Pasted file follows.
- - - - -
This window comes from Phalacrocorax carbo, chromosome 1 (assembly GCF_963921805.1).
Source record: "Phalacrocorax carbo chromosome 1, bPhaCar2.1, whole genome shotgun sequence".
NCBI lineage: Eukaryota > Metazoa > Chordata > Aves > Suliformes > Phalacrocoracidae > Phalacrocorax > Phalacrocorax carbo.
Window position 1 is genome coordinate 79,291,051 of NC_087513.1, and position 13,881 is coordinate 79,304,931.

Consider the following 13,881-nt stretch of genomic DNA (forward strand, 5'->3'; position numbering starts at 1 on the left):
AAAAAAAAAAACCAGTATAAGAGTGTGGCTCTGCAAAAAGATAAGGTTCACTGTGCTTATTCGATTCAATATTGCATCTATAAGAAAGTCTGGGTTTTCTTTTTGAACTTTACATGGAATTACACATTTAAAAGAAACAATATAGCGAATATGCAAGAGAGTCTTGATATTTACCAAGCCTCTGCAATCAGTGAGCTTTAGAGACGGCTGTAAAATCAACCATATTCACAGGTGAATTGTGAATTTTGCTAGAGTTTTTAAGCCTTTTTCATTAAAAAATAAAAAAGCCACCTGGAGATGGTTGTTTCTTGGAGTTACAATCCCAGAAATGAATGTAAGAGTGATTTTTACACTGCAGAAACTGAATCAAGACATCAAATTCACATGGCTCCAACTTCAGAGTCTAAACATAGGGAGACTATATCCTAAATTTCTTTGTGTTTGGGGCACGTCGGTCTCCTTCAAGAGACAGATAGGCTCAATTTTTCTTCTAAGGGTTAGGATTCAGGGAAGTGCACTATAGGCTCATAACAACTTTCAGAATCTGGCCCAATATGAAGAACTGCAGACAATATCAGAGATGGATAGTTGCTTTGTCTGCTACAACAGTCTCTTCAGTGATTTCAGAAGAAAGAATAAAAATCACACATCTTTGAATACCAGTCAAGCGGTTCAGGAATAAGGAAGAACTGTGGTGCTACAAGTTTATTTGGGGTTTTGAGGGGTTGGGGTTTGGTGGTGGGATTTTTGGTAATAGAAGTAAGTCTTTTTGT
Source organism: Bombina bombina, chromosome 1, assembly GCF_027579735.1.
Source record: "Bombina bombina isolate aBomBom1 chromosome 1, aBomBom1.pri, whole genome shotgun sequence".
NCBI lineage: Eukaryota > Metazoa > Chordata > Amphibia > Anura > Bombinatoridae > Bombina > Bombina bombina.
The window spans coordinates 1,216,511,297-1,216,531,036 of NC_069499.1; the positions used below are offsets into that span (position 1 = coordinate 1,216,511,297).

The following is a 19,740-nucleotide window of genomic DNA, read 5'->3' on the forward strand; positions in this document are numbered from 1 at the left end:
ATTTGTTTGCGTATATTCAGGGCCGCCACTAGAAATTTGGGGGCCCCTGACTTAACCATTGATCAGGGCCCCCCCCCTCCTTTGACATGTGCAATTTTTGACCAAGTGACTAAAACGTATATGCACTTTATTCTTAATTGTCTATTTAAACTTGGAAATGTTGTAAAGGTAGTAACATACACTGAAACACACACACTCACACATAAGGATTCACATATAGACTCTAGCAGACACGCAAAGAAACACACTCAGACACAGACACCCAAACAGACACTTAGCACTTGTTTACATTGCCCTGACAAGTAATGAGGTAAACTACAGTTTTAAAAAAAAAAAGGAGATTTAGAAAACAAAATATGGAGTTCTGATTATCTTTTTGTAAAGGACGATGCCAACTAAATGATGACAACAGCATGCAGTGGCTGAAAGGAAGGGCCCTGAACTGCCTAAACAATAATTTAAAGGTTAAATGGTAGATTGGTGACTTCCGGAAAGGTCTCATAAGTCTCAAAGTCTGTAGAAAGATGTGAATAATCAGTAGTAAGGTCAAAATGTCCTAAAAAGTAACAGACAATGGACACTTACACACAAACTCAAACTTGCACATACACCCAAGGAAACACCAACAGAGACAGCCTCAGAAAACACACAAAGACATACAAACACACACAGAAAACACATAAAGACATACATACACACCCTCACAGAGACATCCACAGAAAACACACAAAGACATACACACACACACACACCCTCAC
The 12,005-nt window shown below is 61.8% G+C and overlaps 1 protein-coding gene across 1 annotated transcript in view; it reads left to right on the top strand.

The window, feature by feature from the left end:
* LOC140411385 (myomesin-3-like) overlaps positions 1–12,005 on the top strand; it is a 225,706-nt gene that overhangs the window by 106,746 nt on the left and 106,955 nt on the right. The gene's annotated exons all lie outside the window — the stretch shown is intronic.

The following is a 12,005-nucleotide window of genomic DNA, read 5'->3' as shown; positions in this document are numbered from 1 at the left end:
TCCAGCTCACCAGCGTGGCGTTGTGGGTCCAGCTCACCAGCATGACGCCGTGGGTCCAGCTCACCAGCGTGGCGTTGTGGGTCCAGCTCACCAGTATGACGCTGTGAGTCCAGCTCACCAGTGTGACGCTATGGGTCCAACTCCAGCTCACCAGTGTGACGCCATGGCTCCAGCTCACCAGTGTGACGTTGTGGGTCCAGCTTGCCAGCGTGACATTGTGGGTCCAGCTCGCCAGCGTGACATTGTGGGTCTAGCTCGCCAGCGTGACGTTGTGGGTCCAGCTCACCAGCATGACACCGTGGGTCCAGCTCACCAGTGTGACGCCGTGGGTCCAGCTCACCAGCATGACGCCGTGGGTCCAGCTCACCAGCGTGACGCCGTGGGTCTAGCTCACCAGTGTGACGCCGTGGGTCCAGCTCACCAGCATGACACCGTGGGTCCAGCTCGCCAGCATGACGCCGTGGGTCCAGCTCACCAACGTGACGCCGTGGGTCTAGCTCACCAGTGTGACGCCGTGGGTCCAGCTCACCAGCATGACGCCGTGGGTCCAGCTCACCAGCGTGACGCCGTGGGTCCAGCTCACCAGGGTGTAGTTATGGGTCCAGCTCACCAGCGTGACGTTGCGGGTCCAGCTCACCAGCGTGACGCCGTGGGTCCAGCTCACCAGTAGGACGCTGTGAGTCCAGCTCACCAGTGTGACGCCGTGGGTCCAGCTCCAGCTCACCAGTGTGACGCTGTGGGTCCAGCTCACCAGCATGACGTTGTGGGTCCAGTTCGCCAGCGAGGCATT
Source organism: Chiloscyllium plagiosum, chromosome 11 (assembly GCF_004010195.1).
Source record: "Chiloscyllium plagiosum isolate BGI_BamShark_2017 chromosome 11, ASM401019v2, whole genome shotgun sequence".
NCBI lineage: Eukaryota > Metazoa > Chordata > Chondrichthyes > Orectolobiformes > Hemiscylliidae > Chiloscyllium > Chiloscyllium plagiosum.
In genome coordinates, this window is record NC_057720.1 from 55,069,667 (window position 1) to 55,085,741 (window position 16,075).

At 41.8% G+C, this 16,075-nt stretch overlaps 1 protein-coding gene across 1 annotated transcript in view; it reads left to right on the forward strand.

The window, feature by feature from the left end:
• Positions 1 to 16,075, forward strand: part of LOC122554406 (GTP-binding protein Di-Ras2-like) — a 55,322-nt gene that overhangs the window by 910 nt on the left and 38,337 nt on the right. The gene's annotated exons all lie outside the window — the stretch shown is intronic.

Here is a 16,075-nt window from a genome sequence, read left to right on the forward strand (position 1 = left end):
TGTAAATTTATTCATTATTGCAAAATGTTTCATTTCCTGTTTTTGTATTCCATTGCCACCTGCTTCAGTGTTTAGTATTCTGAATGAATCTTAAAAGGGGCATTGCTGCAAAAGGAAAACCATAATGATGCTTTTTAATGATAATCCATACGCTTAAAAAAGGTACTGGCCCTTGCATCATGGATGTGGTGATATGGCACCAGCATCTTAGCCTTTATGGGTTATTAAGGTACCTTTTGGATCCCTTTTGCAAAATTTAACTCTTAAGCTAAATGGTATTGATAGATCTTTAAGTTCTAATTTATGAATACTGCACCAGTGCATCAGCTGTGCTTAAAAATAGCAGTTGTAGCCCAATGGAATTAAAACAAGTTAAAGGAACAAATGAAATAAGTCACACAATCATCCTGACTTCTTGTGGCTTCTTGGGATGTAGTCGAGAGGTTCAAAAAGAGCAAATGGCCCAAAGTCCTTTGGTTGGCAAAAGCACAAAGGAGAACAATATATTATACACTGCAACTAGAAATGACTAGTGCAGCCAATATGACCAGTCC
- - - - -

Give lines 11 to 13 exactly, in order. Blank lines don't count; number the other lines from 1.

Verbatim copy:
The following is a 19,740-nucleotide window of genomic DNA, read 5'->3' on the forward strand; positions in this document are numbered from 1 at the left end:
ATTTGTTTGCGTATATTCAGGGCCGCCACTAGAAATTTGGGGGCCCCTGACTTAACCATTGATCAGGGCCCCCCCCCTCCTTTGACATGTGCAATTTTTGACCAAGTGACTAAAACGTATATGCACTTTATTCTTAATTGTCTATTTAAACTTGGAAATGTTGTAAAGGTAGTAACATACACTGAAACACACACACTCACACATAAGGATTCACATATAGACTCTAGCAGACACGCAAAGAAACACACTCAGACACAGACACCCAAACAGACACTTAGCACTTGTTTACATTGCCCTGACAAGTAATGAGGTAAACTACAGTTTTAAAAAAAAAAAGGAGATTTAGAAAACAAAATATGGAGTTCTGATTATCTTTTTGTAAAGGACGATGCCAACTAAATGATGACAACAGCATGCAGTGGCTGAAAGGAAGGGCCCTGAACTGCCTAAACAATAATTTAAAGGTTAAATGGTAGATTGGTGACTTCCGGAAAGGTCTCATAAGTCTCAAAGTCTGTAGAAAGATGTGAATAATCAGTAGTAAGGTCAAAATGTCCTAAAAAGTAACAGACAATGGACACTTACACACAAACTCAAACTTGCACATACACCCAAGGAAACACCAACAGAGACAGCCTCAGAAAACACACAAAGACATACAAACACACACAGAAAACACATAAAGACATACATACACACCCTCACAGAGACATCCACAGAAAACACACAAAGACATACACACACACACACACCCTCAC
The 12,005-nt window shown below is 61.8% G+C and overlaps 1 protein-coding gene across 1 annotated transcript in view; it reads left to right on the top strand.